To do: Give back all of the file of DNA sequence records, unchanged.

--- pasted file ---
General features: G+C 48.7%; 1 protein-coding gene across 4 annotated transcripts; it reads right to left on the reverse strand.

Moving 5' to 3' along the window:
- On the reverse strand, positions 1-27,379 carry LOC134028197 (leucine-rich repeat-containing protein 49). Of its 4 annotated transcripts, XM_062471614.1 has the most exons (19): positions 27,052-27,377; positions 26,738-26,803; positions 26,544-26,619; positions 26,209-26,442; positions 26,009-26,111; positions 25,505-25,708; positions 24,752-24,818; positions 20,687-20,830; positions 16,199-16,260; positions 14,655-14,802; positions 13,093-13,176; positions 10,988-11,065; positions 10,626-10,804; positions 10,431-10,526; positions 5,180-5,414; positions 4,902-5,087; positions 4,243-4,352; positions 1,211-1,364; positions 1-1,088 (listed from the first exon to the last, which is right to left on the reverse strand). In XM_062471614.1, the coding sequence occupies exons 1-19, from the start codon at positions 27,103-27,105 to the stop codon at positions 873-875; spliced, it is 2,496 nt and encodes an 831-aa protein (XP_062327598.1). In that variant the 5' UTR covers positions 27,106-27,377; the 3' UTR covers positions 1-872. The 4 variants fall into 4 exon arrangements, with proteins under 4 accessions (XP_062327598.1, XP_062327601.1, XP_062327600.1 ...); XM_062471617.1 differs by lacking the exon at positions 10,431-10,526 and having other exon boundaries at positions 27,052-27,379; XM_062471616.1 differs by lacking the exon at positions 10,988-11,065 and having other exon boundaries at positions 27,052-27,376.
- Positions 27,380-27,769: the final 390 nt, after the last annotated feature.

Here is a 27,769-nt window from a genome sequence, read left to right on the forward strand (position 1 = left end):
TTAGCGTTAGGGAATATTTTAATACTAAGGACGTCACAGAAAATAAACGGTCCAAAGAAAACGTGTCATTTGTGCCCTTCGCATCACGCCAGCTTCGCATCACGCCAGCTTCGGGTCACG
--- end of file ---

General features: G+C 48.7%; 1 protein-coding gene across 4 annotated transcripts; it reads right to left on the reverse strand.

Moving 5' to 3' along the window:
- On the reverse strand, positions 1-27,379 carry LOC134028197 (leucine-rich repeat-containing protein 49). Of its 4 annotated transcripts, XM_062471614.1 has the most exons (19): positions 27,052-27,377; positions 26,738-26,803; positions 26,544-26,619; positions 26,209-26,442; positions 26,009-26,111; positions 25,505-25,708; positions 24,752-24,818; positions 20,687-20,830; positions 16,199-16,260; positions 14,655-14,802; positions 13,093-13,176; positions 10,988-11,065; positions 10,626-10,804; positions 10,431-10,526; positions 5,180-5,414; positions 4,902-5,087; positions 4,243-4,352; positions 1,211-1,364; positions 1-1,088 (listed from the first exon to the last, which is right to left on the reverse strand). In XM_062471614.1, the coding sequence occupies exons 1-19, from the start codon at positions 27,103-27,105 to the stop codon at positions 873-875; spliced, it is 2,496 nt and encodes an 831-aa protein (XP_062327598.1). In that variant the 5' UTR covers positions 27,106-27,377; the 3' UTR covers positions 1-872. The 4 variants fall into 4 exon arrangements, with proteins under 4 accessions (XP_062327598.1, XP_062327601.1, XP_062327600.1 ...); XM_062471617.1 differs by lacking the exon at positions 10,431-10,526 and having other exon boundaries at positions 27,052-27,379; XM_062471616.1 differs by lacking the exon at positions 10,988-11,065 and having other exon boundaries at positions 27,052-27,376.
- Positions 27,380-27,769: the final 390 nt, after the last annotated feature.

Here is a 27,769-nt window from a genome sequence, read left to right on the forward strand (position 1 = left end):
TTAGCGTTAGGGAATATTTTAATACTAAGGACGTCACAGAAAATAAACGGTCCAAAGAAAACGTGTCATTTGTGCCCTTCGCATCACGCCAGCTTCGCATCACGCCAGCTTCGGGTCACG